Cross is a good writer who draws on a Kipling-esque nostalgia in her entertainingly peculiar picture of the public school as crucible for young male Brits.

Pub Date: April 9, 2019

ISBN: 978-0-374-27995-0

Page Count: 544

Publisher: Farrar, Straus and Giroux

Review Posted Online: Jan. 21, 2019

Kirkus Reviews Issue: Feb. 1, 2019

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The writing is merely serviceable, and one can’t help but wish the author had found a way to present her material as...

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THE TATTOOIST OF AUSCHWITZ

An unlikely love story set amid the horrors of a Nazi death camp.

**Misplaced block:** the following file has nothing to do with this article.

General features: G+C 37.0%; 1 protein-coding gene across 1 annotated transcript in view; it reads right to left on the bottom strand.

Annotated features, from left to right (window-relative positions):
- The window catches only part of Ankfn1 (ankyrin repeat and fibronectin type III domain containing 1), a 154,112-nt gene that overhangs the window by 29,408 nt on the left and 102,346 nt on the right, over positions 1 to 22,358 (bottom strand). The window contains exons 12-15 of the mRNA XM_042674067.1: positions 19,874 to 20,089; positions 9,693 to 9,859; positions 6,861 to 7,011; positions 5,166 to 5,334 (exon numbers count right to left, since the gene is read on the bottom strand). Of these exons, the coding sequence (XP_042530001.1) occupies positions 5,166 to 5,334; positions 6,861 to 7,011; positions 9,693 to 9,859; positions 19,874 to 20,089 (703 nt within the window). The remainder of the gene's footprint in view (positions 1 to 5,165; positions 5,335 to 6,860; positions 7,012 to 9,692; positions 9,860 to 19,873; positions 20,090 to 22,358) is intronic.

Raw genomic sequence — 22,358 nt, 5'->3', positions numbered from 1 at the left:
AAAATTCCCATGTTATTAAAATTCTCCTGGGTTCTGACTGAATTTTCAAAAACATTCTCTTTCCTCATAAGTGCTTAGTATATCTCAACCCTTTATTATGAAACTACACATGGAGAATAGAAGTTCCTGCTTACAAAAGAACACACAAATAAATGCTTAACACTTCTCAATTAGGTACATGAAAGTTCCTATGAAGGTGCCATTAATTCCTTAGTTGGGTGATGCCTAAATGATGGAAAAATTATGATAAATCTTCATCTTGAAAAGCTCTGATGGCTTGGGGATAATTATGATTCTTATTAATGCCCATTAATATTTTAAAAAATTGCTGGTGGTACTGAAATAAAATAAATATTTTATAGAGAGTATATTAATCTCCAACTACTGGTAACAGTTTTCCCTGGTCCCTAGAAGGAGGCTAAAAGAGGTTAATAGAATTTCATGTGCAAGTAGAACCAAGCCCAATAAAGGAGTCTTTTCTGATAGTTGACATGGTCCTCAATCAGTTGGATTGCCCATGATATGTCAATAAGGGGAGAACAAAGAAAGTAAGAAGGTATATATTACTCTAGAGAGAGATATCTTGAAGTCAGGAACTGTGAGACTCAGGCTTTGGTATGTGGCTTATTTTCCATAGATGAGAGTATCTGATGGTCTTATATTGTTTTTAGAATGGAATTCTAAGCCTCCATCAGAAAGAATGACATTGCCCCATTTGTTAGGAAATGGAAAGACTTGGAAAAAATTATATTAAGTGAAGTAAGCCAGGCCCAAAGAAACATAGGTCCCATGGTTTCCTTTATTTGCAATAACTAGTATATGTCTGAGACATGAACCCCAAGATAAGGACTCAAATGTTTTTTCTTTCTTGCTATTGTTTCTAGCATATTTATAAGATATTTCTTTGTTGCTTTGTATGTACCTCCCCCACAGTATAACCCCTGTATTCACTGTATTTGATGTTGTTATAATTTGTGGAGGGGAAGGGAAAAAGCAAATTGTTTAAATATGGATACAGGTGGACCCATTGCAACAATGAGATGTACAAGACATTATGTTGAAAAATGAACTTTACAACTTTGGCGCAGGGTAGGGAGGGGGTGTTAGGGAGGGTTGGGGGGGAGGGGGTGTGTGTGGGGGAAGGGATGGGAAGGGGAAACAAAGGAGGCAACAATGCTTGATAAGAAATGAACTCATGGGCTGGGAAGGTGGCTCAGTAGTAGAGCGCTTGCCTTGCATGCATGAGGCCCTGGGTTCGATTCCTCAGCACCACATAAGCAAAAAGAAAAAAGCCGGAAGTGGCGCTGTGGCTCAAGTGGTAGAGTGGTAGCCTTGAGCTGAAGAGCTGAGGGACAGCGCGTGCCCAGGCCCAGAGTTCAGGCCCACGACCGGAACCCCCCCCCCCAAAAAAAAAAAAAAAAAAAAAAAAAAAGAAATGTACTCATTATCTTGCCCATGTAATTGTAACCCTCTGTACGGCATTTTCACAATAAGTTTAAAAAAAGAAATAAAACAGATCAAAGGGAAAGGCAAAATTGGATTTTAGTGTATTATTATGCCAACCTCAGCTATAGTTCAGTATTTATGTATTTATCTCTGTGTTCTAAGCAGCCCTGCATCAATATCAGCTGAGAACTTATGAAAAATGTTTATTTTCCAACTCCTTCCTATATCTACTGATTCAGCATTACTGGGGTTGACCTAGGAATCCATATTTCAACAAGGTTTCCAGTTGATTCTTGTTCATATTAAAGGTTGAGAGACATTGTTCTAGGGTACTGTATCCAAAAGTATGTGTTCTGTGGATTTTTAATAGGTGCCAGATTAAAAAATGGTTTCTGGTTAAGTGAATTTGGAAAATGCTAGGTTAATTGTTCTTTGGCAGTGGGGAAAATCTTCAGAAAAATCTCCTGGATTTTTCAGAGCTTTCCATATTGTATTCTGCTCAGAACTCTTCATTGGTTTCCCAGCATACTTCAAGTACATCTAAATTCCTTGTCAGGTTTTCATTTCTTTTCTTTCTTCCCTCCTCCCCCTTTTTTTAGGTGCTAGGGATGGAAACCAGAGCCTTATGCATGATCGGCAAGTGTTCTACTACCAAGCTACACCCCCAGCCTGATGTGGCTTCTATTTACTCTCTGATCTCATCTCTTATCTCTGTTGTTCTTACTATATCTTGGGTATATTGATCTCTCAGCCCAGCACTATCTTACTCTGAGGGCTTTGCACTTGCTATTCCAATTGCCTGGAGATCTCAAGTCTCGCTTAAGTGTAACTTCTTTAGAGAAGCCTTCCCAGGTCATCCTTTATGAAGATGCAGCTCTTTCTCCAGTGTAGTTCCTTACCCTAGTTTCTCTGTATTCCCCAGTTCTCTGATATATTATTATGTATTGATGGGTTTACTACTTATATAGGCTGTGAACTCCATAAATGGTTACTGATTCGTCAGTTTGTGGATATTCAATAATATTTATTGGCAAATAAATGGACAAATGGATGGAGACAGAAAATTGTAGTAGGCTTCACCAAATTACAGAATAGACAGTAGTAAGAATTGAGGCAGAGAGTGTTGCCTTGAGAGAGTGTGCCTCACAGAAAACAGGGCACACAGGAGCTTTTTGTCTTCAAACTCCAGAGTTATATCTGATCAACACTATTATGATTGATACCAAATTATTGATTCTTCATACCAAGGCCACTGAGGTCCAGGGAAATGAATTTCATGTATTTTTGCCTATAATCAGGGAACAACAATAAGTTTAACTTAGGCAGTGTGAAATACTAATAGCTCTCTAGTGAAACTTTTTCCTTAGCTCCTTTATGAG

Based on real people and events, this debut novel follows Lale Sokolov, a young Slovakian Jew sent to Auschwitz in 1942. There, he assumes the heinous task of tattooing incoming Jewish prisoners with the dehumanizing numbers their SS captors use to identify them. When the Tätowierer, as he is called, meets fellow prisoner Gita Furman, 17, he is immediately smitten. Eventually, the attraction becomes mutual. Lale proves himself an operator, at once cagey and courageous: As the Tätowierer, he is granted special privileges and manages to smuggle food to starving prisoners. Through female prisoners who catalog the belongings confiscated from fellow inmates, Lale gains access to jewels, which he trades to a pair of local villagers for chocolate, medicine, and other items. Meanwhile, despite overwhelming odds, Lale and Gita are able to meet privately from time to time and become lovers. In 1944, just ahead of the arrival of Russian troops, Lale and Gita separately leave the concentration camp and experience harrowingly close calls. Suffice it to say they both survive. To her credit, the author doesn’t flinch from describing the depravity of the SS in Auschwitz and the unimaginable suffering of their victims—no gauzy evasions here, as in Boy in the Striped Pajamas. She also manages to raise, if not really explore, some trickier issues—the guilt of those Jews, like the tattooist, who survived by doing the Nazis’ bidding, in a sense betraying their fellow Jews; and the complicity of those non-Jews, like the Slovaks in Lale’s hometown, who failed to come to the aid of their beleaguered countrymen.